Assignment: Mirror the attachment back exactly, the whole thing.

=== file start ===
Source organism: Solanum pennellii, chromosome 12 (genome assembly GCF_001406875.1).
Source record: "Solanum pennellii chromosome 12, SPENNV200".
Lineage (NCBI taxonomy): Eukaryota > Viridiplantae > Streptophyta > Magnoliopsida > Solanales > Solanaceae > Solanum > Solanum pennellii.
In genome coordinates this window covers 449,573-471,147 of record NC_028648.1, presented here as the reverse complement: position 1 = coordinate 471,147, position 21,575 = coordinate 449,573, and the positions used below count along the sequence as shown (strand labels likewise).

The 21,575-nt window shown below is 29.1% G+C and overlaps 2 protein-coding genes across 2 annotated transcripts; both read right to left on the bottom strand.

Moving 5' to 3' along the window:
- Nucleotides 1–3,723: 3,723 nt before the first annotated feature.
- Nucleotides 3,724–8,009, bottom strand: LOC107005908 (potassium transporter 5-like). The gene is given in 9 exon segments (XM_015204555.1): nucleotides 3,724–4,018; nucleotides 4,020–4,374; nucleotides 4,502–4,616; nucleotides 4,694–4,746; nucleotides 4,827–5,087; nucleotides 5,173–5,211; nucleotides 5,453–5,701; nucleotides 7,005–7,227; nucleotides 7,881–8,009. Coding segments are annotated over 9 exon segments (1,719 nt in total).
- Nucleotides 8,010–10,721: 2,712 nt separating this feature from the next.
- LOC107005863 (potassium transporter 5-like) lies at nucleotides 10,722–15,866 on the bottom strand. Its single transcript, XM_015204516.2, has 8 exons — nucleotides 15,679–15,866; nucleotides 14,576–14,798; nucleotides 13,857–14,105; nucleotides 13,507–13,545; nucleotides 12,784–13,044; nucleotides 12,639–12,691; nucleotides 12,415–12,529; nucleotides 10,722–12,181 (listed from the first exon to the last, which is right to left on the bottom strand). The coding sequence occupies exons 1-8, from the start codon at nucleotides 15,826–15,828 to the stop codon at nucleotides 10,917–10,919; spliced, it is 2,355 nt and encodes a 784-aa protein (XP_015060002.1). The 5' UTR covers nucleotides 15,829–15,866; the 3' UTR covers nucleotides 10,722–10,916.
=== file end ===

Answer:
Source organism: Solanum pennellii, chromosome 12 (genome assembly GCF_001406875.1).
Source record: "Solanum pennellii chromosome 12, SPENNV200".
Lineage (NCBI taxonomy): Eukaryota > Viridiplantae > Streptophyta > Magnoliopsida > Solanales > Solanaceae > Solanum > Solanum pennellii.
In genome coordinates this window covers 449,573-471,147 of record NC_028648.1, presented here as the reverse complement: position 1 = coordinate 471,147, position 21,575 = coordinate 449,573, and the positions used below count along the sequence as shown (strand labels likewise).

The 21,575-nt window shown below is 29.1% G+C and overlaps 2 protein-coding genes across 2 annotated transcripts; both read right to left on the bottom strand.

Moving 5' to 3' along the window:
- Nucleotides 1–3,723: 3,723 nt before the first annotated feature.
- Nucleotides 3,724–8,009, bottom strand: LOC107005908 (potassium transporter 5-like). The gene is given in 9 exon segments (XM_015204555.1): nucleotides 3,724–4,018; nucleotides 4,020–4,374; nucleotides 4,502–4,616; nucleotides 4,694–4,746; nucleotides 4,827–5,087; nucleotides 5,173–5,211; nucleotides 5,453–5,701; nucleotides 7,005–7,227; nucleotides 7,881–8,009. Coding segments are annotated over 9 exon segments (1,719 nt in total).
- Nucleotides 8,010–10,721: 2,712 nt separating this feature from the next.
- LOC107005863 (potassium transporter 5-like) lies at nucleotides 10,722–15,866 on the bottom strand. Its single transcript, XM_015204516.2, has 8 exons — nucleotides 15,679–15,866; nucleotides 14,576–14,798; nucleotides 13,857–14,105; nucleotides 13,507–13,545; nucleotides 12,784–13,044; nucleotides 12,639–12,691; nucleotides 12,415–12,529; nucleotides 10,722–12,181 (listed from the first exon to the last, which is right to left on the bottom strand). The coding sequence occupies exons 1-8, from the start codon at nucleotides 15,826–15,828 to the stop codon at nucleotides 10,917–10,919; spliced, it is 2,355 nt and encodes a 784-aa protein (XP_015060002.1). The 5' UTR covers nucleotides 15,829–15,866; the 3' UTR covers nucleotides 10,722–10,916.